Accrual of Annual leave During Sick Leave
The Employment Appeal Tribunal (EAT) has held in the case of Plumb v Duncan Print Group Ltd that a worker who is off sick and is unable or unwilling to take annual leave, is entitled to carry forward that leave for up to 18 months after the end of leave year in which it was accrued.
Mr Plumb was on long term sick leave from April 2010 following an accident until February 2014 when his employment was terminated. He did not request any annual leave until July 2013 where he requested to take all the leave he had not taken in the previous two holiday years. This was refused and Mr Plumb raised a claim for holiday pay for the leave years of 2010, 2011 and 2012. The Employment Tribunal dismissed Mr Plumb’s claim but on appeal, the EAT concluded that where a worker is not permitted by contract or legislation to take annual leave during sick leave, the leave can be taken in a subsequent leave year, but, where an employee is permitted to take annual leave during sick leave, the employee may choose to take annual leave during their sick leave or at a later date. Additionally, the EAT confirmed that annual leave cannot be carried forward indefinitely but should be taken within 18 months of the end of the holiday year in which it was accrued. Accordingly, Mr Plumb was not entitled to payment in lieu of annual leave for the leave years prior to 2012.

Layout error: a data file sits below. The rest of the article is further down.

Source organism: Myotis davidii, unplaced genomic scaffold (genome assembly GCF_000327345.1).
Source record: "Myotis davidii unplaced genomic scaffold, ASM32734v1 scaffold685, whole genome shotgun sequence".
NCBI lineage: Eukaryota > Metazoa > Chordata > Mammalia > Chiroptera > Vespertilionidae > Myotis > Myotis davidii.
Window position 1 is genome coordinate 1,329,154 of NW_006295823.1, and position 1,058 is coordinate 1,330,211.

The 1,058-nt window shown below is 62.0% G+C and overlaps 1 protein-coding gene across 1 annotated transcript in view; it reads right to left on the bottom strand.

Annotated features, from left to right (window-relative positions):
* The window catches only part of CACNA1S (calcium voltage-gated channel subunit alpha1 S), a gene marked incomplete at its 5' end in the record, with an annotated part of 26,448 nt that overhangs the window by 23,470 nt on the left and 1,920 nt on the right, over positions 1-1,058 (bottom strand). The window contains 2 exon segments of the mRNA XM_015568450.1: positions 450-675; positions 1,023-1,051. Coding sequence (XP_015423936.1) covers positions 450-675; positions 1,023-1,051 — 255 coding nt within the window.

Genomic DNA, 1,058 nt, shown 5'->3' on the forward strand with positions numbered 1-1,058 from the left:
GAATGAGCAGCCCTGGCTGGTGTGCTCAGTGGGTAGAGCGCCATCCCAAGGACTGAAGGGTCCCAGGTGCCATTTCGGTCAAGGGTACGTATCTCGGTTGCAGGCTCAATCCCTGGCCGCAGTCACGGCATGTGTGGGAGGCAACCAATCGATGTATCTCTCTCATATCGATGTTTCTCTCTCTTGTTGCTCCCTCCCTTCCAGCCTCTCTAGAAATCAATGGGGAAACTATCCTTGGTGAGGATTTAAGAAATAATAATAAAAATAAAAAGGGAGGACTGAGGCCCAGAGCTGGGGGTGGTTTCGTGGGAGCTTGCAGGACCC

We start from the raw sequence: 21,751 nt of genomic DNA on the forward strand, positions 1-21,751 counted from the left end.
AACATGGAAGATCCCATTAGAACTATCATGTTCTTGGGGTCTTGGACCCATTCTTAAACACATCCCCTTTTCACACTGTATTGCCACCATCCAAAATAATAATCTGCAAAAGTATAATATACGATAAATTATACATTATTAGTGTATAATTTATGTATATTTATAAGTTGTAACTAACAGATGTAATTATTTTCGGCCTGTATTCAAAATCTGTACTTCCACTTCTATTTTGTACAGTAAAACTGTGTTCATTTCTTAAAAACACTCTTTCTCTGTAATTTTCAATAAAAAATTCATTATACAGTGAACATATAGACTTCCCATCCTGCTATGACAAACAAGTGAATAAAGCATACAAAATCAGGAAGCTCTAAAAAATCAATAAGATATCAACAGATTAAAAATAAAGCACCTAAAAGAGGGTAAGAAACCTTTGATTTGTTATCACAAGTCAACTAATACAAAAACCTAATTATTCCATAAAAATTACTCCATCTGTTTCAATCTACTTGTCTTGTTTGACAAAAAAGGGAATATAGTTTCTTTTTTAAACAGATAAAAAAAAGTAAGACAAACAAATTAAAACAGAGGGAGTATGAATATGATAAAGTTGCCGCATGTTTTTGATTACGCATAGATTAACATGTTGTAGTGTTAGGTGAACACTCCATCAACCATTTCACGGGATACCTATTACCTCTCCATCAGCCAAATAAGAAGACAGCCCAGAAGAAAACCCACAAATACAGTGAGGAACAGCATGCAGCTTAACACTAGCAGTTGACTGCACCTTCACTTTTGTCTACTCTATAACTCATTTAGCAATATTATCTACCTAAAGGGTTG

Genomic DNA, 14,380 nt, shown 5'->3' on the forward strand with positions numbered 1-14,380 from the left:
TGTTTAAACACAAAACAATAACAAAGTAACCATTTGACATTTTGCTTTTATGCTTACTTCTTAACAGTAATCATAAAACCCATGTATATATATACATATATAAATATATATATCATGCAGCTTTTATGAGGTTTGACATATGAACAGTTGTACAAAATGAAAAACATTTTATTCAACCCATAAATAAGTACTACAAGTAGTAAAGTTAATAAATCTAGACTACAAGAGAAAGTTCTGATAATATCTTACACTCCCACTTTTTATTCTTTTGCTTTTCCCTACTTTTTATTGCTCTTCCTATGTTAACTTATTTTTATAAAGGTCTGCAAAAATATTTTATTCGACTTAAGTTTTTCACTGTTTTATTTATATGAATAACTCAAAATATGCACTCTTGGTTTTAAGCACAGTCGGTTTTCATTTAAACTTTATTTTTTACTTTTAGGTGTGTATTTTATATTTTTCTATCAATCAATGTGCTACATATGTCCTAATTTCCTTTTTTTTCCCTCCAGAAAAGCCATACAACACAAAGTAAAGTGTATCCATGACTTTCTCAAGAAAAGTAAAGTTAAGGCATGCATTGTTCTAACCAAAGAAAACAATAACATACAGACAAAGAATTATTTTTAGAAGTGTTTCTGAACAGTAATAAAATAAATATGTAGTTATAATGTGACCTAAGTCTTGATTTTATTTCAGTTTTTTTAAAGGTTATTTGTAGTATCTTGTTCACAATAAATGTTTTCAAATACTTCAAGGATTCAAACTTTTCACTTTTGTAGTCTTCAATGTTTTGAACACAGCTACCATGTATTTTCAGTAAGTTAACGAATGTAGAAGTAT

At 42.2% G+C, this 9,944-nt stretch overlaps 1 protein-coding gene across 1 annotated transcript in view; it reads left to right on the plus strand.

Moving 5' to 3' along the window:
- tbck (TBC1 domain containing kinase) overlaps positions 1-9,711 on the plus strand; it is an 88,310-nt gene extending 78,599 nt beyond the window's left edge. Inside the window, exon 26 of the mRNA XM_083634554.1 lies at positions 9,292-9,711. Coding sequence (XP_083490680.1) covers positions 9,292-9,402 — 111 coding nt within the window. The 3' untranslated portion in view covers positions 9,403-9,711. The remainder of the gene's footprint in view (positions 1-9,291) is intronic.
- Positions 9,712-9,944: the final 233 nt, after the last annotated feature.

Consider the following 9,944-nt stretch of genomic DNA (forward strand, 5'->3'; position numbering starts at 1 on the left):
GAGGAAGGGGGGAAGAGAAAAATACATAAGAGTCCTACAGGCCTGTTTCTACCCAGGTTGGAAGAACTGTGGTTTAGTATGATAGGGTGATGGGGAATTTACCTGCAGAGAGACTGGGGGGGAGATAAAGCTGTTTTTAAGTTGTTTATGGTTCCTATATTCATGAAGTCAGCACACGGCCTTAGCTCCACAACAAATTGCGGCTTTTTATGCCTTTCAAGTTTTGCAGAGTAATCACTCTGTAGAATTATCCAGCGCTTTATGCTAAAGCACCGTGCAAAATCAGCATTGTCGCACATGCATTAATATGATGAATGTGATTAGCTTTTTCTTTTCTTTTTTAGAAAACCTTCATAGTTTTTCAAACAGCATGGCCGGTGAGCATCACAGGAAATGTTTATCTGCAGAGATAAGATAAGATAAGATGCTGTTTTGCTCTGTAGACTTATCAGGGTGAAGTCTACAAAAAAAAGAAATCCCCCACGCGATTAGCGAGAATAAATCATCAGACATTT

As a result, employers should note that whilst employees may be permitted to take annual leave during sick leave, they cannot be forced to do so. Furthermore, employers should be aware that in the absence of a relative agreement (such as a contract of employment), workers will only be entitled to carry over the 4 week’s annual leave afforded to them by the EU Working Time Directive. The 1.6 weeks “additional annual leave” which is accrued as a result of the UK Working Time Regulations will not be automatically carried forward unless stated in the relevant agreement.
This case therefore highlights the importance of conducting periodical reviews of contracts of employment and employee manuals to ensure that they remain compliant with current employment law.